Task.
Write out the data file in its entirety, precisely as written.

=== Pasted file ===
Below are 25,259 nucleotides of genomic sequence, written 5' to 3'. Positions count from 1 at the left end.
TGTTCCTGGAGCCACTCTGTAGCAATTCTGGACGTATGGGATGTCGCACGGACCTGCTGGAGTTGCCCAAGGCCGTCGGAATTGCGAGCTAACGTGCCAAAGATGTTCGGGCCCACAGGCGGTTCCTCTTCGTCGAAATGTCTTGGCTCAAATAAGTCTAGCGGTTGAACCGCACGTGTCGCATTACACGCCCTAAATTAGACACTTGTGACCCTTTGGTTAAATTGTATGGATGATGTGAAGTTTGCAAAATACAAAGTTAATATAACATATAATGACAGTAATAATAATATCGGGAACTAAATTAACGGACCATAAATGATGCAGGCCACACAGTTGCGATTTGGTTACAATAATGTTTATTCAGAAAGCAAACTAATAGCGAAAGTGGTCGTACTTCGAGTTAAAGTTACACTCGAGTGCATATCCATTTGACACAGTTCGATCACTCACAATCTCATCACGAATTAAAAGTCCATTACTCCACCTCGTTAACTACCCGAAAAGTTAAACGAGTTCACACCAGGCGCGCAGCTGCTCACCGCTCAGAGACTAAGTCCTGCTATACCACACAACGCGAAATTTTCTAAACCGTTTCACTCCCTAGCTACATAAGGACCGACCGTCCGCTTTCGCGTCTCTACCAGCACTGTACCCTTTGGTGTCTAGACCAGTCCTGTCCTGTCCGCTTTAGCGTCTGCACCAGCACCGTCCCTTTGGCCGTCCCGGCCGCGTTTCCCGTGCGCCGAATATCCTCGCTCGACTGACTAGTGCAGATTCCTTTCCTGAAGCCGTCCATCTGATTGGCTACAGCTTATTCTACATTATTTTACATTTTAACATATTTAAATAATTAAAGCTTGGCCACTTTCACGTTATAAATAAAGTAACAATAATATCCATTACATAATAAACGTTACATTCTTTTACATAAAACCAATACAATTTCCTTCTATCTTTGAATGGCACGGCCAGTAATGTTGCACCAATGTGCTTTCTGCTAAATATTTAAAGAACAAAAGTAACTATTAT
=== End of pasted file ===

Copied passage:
Below are 25,259 nucleotides of genomic sequence, written 5' to 3'. Positions count from 1 at the left end.
TGTTCCTGGAGCCACTCTGTAGCAATTCTGGACGTATGGGATGTCGCACGGACCTGCTGGAGTTGCCCAAGGCCGTCGGAATTGCGAGCTAACGTGCCAAAGATGTTCGGGCCCACAGGCGGTTCCTCTTCGTCGAAATGTCTTGGCTCAAATAAGTCTAGCGGTTGAACCGCACGTGTCGCATTACACGCCCTAAATTAGACACTTGTGACCCTTTGGTTAAATTGTATGGATGATGTGAAGTTTGCAAAATACAAAGTTAATATAACATATAATGACAGTAATAATAATATCGGGAACTAAATTAACGGACCATAAATGATGCAGGCCACACAGTTGCGATTTGGTTACAATAATGTTTATTCAGAAAGCAAACTAATAGCGAAAGTGGTCGTACTTCGAGTTAAAGTTACACTCGAGTGCATATCCATTTGACACAGTTCGATCACTCACAATCTCATCACGAATTAAAAGTCCATTACTCCACCTCGTTAACTACCCGAAAAGTTAAACGAGTTCACACCAGGCGCGCAGCTGCTCACCGCTCAGAGACTAAGTCCTGCTATACCACACAACGCGAAATTTTCTAAACCGTTTCACTCCCTAGCTACATAAGGACCGACCGTCCGCTTTCGCGTCTCTACCAGCACTGTACCCTTTGGTGTCTAGACCAGTCCTGTCCTGTCCGCTTTAGCGTCTGCACCAGCACCGTCCCTTTGGCCGTCCCGGCCGCGTTTCCCGTGCGCCGAATATCCTCGCTCGACTGACTAGTGCAGATTCCTTTCCTGAAGCCGTCCATCTGATTGGCTACAGCTTATTCTACATTATTTTACATTTTAACATATTTAAATAATTAAAGCTTGGCCACTTTCACGTTATAAATAAAGTAACAATAATATCCATTACATAATAAACGTTACATTCTTTTACATAAAACCAATACAATTTCCTTCTATCTTTGAATGGCACGGCCAGTAATGTTGCACCAATGTGCTTTCTGCTAAATATTTAAAGAACAAAAGTAACTATTAT